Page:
Not all girls or young women have this option to this day. Adult learning is possible (plus you never really stop learning), but there are still countries where the cost of education is too high, accessibility and social structures are barriers too. The cost of higher education in the UK is so high currently that I am deterred to further my studies until I am more financially secure. One reason I pro-actively keep up my Continued Professional Development (CPD) is because I work in a professional field that never stops serving, changing and develops with technology. I wish the governments and organisations would value this industry so that we are not at a disadvantaged professionally. Generally, there are less negative gender equality issues in my professional field as there are more women who work in this area, but men in the sector are usually paid more, and get the top leadership roles.
“Companies that overlook half of the world’s population overlook half of the world’s talent. To compete effectively, we need to reflect the diversity of the world in which we, and our clients, live and work.” Sheila Penrose Fotolia. Chair of the Board Jones Lang LaSalle
According to this review by Hampton Alexander on the FTSE 350 companies, 33% of women are on UK board leadership roles. In other sectors, the glass ceilings have been smashed but the percentage is still low. In the 2000s, I heard the term ‘old boys’ network’ for the first time but it seems change is slowly taking effect in the last few decades. Businesses need women for diversity of thought, opportunities and for understanding their customers and stakeholders. Women offer insights and perspectives which open up new markets and ideas rather than having all-male boards. Women also make up a large amount of the consumption and economic power of business services and products, and therefore you would be missing a new era of inclusive thought if talent and insights were not brought to your business. It is great to have diversity in business as it yields better results and cultivates innovation. Having women in the decision-making roles also correlates to better business results according to Women on Boards.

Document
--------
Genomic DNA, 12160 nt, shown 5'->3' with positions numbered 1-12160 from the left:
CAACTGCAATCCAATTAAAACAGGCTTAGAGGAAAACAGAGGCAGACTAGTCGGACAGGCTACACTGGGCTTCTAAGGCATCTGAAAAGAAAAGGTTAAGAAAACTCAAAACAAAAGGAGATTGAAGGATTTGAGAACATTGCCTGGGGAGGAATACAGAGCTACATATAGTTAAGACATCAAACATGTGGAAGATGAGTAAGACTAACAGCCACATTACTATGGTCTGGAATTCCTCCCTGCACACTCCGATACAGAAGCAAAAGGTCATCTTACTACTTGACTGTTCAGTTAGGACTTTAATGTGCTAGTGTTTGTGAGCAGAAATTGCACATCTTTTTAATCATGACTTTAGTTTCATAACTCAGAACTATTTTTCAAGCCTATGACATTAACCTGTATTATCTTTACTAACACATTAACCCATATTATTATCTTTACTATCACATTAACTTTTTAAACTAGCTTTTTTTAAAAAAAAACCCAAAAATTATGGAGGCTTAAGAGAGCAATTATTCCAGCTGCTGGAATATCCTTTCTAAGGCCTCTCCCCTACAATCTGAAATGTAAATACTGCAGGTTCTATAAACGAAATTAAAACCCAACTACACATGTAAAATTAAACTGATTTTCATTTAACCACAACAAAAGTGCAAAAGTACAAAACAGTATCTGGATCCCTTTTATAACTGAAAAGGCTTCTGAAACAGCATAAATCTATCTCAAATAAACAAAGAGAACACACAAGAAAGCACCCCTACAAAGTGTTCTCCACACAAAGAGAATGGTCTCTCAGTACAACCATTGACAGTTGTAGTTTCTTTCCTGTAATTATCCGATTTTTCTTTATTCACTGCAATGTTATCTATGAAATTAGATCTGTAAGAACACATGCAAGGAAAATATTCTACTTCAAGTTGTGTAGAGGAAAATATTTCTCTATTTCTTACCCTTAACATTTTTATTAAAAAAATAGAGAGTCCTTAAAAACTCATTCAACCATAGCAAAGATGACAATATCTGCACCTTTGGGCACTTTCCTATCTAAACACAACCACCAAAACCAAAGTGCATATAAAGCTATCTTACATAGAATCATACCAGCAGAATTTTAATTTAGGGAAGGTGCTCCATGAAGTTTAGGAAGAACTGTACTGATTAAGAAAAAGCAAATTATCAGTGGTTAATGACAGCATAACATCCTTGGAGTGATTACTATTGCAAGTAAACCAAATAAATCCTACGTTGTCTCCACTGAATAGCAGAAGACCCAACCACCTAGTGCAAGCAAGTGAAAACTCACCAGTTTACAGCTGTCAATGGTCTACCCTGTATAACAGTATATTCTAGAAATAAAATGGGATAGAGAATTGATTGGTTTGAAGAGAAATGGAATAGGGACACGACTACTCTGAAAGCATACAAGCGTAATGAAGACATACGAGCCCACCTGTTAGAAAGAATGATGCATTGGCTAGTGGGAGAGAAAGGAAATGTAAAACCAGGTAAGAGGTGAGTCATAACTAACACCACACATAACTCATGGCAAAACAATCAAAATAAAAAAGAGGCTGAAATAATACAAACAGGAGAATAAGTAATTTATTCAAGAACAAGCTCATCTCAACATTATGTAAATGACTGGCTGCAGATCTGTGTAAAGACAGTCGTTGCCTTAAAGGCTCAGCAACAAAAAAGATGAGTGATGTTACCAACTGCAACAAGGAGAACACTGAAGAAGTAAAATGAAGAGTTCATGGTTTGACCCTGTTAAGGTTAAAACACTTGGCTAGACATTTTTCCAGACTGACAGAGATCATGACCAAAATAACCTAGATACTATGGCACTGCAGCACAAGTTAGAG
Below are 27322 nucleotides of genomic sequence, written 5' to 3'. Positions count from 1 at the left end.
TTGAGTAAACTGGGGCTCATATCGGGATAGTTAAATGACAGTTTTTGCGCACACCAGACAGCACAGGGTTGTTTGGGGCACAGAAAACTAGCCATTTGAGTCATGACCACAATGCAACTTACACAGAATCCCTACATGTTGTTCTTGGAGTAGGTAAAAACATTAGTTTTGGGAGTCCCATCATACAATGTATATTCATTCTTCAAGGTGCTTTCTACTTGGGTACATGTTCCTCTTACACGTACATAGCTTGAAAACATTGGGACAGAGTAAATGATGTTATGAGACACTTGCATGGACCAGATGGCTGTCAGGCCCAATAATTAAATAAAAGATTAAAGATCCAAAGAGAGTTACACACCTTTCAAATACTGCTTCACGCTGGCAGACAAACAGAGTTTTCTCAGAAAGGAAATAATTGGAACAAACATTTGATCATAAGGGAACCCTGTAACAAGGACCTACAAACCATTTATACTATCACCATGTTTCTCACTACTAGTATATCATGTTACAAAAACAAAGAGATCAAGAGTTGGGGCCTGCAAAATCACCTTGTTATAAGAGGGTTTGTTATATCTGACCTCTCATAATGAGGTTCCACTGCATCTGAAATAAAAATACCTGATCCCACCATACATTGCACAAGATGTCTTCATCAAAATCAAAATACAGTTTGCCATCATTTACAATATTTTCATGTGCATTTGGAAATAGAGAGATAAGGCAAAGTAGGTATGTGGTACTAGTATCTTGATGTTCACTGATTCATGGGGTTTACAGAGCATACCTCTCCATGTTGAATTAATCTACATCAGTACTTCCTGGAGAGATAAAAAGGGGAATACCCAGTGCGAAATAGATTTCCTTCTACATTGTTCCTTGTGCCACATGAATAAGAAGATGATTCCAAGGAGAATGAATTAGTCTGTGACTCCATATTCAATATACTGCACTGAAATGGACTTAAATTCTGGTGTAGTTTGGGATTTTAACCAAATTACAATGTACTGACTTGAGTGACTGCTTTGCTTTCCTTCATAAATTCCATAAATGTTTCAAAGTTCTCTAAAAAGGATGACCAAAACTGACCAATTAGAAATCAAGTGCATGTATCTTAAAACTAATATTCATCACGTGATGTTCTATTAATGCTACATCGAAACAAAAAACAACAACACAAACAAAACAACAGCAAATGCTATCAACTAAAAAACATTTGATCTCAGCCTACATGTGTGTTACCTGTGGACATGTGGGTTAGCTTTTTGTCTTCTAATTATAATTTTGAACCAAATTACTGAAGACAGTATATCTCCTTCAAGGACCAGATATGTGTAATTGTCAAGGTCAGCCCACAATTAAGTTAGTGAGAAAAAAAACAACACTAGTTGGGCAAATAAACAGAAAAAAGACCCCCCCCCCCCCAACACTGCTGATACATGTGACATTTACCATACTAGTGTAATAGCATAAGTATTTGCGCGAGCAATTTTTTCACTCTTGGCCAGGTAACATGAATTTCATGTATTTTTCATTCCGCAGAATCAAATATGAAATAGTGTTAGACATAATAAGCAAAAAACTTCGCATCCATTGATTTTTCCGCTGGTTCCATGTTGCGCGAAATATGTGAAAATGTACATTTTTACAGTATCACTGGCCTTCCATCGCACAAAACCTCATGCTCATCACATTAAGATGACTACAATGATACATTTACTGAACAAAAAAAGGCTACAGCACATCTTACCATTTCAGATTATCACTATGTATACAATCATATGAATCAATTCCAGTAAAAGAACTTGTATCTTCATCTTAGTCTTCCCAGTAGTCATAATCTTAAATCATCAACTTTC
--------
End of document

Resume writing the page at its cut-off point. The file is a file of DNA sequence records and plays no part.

Over the years there are lots of research I have seen where it makes great sense to have structures, policies and initiatives in the workplace which foster greater support for women to progress beyond their roles and to “smash the glass ceilings”. These may include improvement in attracting women to traditional male-dominated roles, offering better working patterns for working mothers and families, being flexible, and more defined supported routes and policy such as mentoring or training. Giving opportunities can also one of ways that women in the workplace are not overlooked. Gender pay gaps, gender bias, greater pay transparency and inclusive policies are still work in progress. It would seem rather strange if organisations still have all-male boards in this 2020s decade, and let’s hope there are more deserving women in leadership roles and better equal representation.
It is important for leaders to communicate with their teams and understand that while the pandemic has affected everyone, it has not been the same for every employee. I think the last nine months have made certain qualities of leadership come to the fore. I think empathy is the strongest trait leaders have shown and understanding that everybody is dealing with professional stresses and strains.
Victoria Head – Legal at Football Association
One aspect where women are challenging the stereotypes and making their headway for themselves is by being entrepreneurial and starting their own businesses. Women have always been in great roles as entrepreneurs in the past, such as Madam C. J. Walker in the film ‘Self-Made’. I also recently attend a fabulous Sound Heritage workshop where I learnt of other remarkable women such as Mary Quaint, Audre Lorde and Rene Sawyer, who fought for greater rights and fairness.